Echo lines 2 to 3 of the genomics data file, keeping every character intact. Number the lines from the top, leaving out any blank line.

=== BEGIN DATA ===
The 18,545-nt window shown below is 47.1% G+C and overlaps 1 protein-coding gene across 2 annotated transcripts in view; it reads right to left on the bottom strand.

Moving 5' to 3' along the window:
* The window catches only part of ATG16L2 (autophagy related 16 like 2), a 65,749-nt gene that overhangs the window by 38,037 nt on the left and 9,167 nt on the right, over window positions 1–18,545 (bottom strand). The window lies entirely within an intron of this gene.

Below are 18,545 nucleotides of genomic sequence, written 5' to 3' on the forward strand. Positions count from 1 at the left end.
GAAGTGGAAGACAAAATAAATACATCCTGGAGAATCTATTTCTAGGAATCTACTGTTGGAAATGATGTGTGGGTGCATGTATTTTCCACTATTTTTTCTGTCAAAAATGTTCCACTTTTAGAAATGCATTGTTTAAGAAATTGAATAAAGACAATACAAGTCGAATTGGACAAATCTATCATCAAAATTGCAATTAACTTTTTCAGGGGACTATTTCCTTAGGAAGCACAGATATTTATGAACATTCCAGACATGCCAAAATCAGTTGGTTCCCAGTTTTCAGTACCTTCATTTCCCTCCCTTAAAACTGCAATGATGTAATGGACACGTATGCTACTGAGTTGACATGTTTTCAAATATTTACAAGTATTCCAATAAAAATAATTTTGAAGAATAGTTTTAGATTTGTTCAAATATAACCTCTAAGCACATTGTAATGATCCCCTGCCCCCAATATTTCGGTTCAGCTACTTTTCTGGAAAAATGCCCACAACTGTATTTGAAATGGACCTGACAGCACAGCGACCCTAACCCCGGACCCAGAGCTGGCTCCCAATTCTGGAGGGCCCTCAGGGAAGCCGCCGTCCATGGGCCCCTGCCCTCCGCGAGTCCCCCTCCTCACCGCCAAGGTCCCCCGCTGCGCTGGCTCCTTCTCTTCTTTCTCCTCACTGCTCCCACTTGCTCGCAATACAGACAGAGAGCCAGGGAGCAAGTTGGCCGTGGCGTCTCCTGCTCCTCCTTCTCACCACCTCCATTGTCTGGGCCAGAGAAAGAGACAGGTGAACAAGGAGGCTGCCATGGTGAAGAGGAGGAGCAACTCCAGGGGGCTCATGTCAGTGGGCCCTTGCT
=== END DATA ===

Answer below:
Moving 5' to 3' along the window:
* The window catches only part of ATG16L2 (autophagy related 16 like 2), a 65,749-nt gene that overhangs the window by 38,037 nt on the left and 9,167 nt on the right, over window positions 1–18,545 (bottom strand). The window lies entirely within an intron of this gene.